fbpx Skip to main content

If Your Spouse Dies, Are You Responsible for Their Medical Bills?

Recently a lady attended the office in a vulnerable state, experiencing financial and emotional hardship.

Her husband had been diagnosed with cancer approximately two years prior, at which time she had retired to stay home and care for her ailing spouse.

During this time they accumulated a significant amount of credit card debt as their household income had decreased and her husband’s health care costs increased.

He subsequently succumbed to the cancer and passed away last year, leaving her heartbroken and alone to deal with the unsurmountable debt load.

Overcome by grief with the loss of her spouse and the persistent collection of the creditors, she came to the decision to sell their matrimonial home in the hope that she would be able to satisfy the debt load with the equity that she would receive.

Unfortunately, after selling costs there were insufficient funds to pay the creditors in full.
After situating herself in new living accommodations she began the arduous task of contacting the creditors to try and make an informal proposal.

Although she thought the creditors would be sympathetic to her situation, she soon realized that she had become just another number and the creditors would not settle for less then the entire amount.

The funds that were realized from the sale of the home were distributed evenly between the creditors to ensure that not one creditor was preferred over another, however substantial balances still remained.

Not knowing what to do, as her pension income was not enough to cover the household costs and pay the creditors even the minimum payment due, she decided to return to work to supplement the pensions and leave her in a position to carry the debt load.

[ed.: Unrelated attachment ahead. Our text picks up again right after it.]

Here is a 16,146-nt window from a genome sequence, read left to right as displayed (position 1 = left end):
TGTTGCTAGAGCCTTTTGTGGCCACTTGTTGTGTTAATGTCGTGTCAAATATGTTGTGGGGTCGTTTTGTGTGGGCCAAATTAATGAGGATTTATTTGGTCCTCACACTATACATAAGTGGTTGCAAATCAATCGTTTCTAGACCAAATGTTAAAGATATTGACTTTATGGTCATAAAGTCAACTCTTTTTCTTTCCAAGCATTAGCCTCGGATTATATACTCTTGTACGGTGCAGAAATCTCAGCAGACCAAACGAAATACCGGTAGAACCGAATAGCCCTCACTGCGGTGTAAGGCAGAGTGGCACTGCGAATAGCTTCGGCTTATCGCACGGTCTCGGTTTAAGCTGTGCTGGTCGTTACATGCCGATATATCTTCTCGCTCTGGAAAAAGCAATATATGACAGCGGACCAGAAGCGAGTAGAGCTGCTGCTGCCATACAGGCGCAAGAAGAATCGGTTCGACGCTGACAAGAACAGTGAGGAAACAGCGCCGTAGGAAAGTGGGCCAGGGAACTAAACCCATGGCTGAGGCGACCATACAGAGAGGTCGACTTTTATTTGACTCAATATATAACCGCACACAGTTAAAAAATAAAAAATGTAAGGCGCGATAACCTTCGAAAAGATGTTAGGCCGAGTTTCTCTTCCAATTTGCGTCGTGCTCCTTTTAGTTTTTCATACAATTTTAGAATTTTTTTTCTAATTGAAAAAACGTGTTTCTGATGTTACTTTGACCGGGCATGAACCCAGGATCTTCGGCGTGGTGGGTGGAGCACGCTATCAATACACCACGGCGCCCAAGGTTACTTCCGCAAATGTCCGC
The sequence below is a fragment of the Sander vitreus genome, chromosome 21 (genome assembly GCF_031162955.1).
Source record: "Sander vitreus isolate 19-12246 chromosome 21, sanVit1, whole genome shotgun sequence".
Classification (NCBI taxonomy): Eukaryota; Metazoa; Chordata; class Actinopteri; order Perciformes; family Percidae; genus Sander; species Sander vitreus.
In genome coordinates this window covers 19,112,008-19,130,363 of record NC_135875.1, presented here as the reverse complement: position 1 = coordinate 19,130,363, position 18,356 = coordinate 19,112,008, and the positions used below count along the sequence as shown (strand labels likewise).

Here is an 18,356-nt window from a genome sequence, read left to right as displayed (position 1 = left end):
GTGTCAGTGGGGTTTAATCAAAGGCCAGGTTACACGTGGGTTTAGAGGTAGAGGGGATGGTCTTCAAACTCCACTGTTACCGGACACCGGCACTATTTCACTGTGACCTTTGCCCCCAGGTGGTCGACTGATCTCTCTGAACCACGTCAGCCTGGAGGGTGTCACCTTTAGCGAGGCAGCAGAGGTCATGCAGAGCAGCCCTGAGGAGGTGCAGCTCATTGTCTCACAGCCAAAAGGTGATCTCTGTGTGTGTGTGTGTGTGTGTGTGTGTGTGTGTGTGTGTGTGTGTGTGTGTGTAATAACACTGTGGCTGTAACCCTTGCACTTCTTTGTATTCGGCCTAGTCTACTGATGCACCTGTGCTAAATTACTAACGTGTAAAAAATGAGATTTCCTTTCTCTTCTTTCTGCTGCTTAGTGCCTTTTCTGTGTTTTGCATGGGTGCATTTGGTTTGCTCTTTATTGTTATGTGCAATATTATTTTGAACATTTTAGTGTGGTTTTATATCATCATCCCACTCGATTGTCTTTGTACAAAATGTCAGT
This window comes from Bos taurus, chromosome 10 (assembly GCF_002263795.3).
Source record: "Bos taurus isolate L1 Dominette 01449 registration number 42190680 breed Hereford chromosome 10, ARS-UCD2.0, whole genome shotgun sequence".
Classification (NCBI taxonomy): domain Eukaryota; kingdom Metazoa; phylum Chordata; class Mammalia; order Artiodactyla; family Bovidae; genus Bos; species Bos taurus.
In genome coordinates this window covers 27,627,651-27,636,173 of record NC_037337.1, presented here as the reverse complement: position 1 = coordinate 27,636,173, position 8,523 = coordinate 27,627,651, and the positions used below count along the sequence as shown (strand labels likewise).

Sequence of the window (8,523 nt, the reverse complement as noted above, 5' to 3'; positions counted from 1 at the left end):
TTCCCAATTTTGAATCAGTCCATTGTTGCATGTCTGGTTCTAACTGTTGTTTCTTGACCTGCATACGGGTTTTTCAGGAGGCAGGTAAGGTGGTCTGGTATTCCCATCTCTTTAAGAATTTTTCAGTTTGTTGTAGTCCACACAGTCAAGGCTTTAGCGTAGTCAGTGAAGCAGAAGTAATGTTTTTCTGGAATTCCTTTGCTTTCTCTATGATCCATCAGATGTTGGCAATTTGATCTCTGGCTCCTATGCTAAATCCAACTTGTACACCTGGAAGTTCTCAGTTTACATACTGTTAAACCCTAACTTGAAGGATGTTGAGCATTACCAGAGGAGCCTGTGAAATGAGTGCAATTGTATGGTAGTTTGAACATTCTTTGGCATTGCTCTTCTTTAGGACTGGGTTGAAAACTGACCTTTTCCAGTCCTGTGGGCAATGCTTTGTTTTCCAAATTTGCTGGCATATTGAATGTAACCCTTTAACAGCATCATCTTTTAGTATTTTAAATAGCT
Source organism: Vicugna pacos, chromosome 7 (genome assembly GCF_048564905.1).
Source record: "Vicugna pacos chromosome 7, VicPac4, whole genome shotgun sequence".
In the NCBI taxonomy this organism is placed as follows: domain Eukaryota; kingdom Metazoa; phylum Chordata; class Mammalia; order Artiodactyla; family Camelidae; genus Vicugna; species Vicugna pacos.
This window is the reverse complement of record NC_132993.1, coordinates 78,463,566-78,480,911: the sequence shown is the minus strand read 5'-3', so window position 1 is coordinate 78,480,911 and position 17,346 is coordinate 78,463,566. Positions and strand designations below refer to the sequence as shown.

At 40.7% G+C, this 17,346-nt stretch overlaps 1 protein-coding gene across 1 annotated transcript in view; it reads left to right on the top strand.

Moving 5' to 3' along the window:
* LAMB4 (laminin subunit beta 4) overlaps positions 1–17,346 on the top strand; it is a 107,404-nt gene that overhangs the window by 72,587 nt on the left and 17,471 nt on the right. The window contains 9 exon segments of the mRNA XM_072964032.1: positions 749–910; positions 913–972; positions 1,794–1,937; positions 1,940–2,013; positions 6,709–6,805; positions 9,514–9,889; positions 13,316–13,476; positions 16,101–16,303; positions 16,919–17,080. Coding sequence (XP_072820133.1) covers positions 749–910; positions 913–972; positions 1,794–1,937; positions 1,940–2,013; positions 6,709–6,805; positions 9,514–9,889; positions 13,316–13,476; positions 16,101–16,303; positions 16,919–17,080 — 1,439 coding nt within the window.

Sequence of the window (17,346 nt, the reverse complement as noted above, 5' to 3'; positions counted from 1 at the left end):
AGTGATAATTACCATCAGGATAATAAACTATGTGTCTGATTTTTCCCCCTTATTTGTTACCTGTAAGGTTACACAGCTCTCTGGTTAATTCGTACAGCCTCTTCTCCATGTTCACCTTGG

Approximately six months later, after cutting her household costs to a minimum, she was still falling behind. Afraid of the unknown, she apprehensively reached out to A. Farber and Partners Inc. looking for direction.

After reviewing her financial situation and the merits and consequences of the options that would be available to her, she decided to file a Consumer Proposal. This option would offer her unsecured creditors a monthly payment for a period of five years that she could comfortably afford to make within her budget.

The thought had never crossed her mind not to pay the creditors and file a bankruptcy. In filing a Consumer Proposal she would be able to make restitution and alleviate the stress by stopping any further interest and arranging her unsecured creditors into one group and make one monthly payment instead of “robbing from Peter to pay Paul” as she had been doing for so long.

The Consumer Proposal was deemed accepted by the creditors 45 days after being filed and received Court approval at the expiry of the 60 days.

During one of her recent visits to the office she relayed how filing the Consumer Proposal with A. Farber and Partners Inc. enabled her to retain her dignity at a time she felt so low and felt that she had no where to turn.